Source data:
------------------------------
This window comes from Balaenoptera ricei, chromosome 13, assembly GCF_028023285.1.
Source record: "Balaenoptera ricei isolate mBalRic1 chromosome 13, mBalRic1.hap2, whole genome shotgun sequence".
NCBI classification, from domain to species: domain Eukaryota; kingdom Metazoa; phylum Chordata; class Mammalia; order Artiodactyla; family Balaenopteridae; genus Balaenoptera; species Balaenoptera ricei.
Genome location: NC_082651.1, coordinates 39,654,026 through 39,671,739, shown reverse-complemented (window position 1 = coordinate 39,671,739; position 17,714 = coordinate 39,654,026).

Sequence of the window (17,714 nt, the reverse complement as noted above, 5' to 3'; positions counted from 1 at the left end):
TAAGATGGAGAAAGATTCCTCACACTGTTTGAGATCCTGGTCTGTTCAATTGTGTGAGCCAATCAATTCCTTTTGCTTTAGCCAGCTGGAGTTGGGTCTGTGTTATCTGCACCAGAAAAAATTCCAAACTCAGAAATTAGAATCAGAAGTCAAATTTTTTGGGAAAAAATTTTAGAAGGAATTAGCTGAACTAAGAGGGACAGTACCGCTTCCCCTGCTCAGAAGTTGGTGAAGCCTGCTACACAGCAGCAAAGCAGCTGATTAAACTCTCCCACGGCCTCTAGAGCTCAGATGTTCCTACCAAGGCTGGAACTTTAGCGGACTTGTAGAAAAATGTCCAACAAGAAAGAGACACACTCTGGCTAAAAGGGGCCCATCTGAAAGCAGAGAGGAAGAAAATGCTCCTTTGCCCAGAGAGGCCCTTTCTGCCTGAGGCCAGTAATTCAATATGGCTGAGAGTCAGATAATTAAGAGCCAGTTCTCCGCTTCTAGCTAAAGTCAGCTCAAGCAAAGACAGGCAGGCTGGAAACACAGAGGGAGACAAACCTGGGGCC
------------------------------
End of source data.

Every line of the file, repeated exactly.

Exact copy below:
This window comes from Balaenoptera ricei, chromosome 13, assembly GCF_028023285.1.
Source record: "Balaenoptera ricei isolate mBalRic1 chromosome 13, mBalRic1.hap2, whole genome shotgun sequence".
NCBI classification, from domain to species: domain Eukaryota; kingdom Metazoa; phylum Chordata; class Mammalia; order Artiodactyla; family Balaenopteridae; genus Balaenoptera; species Balaenoptera ricei.
Genome location: NC_082651.1, coordinates 39,654,026 through 39,671,739, shown reverse-complemented (window position 1 = coordinate 39,671,739; position 17,714 = coordinate 39,654,026).

Sequence of the window (17,714 nt, the reverse complement as noted above, 5' to 3'; positions counted from 1 at the left end):
TAAGATGGAGAAAGATTCCTCACACTGTTTGAGATCCTGGTCTGTTCAATTGTGTGAGCCAATCAATTCCTTTTGCTTTAGCCAGCTGGAGTTGGGTCTGTGTTATCTGCACCAGAAAAAATTCCAAACTCAGAAATTAGAATCAGAAGTCAAATTTTTTGGGAAAAAATTTTAGAAGGAATTAGCTGAACTAAGAGGGACAGTACCGCTTCCCCTGCTCAGAAGTTGGTGAAGCCTGCTACACAGCAGCAAAGCAGCTGATTAAACTCTCCCACGGCCTCTAGAGCTCAGATGTTCCTACCAAGGCTGGAACTTTAGCGGACTTGTAGAAAAATGTCCAACAAGAAAGAGACACACTCTGGCTAAAAGGGGCCCATCTGAAAGCAGAGAGGAAGAAAATGCTCCTTTGCCCAGAGAGGCCCTTTCTGCCTGAGGCCAGTAATTCAATATGGCTGAGAGTCAGATAATTAAGAGCCAGTTCTCCGCTTCTAGCTAAAGTCAGCTCAAGCAAAGACAGGCAGGCTGGAAACACAGAGGGAGACAAACCTGGGGCC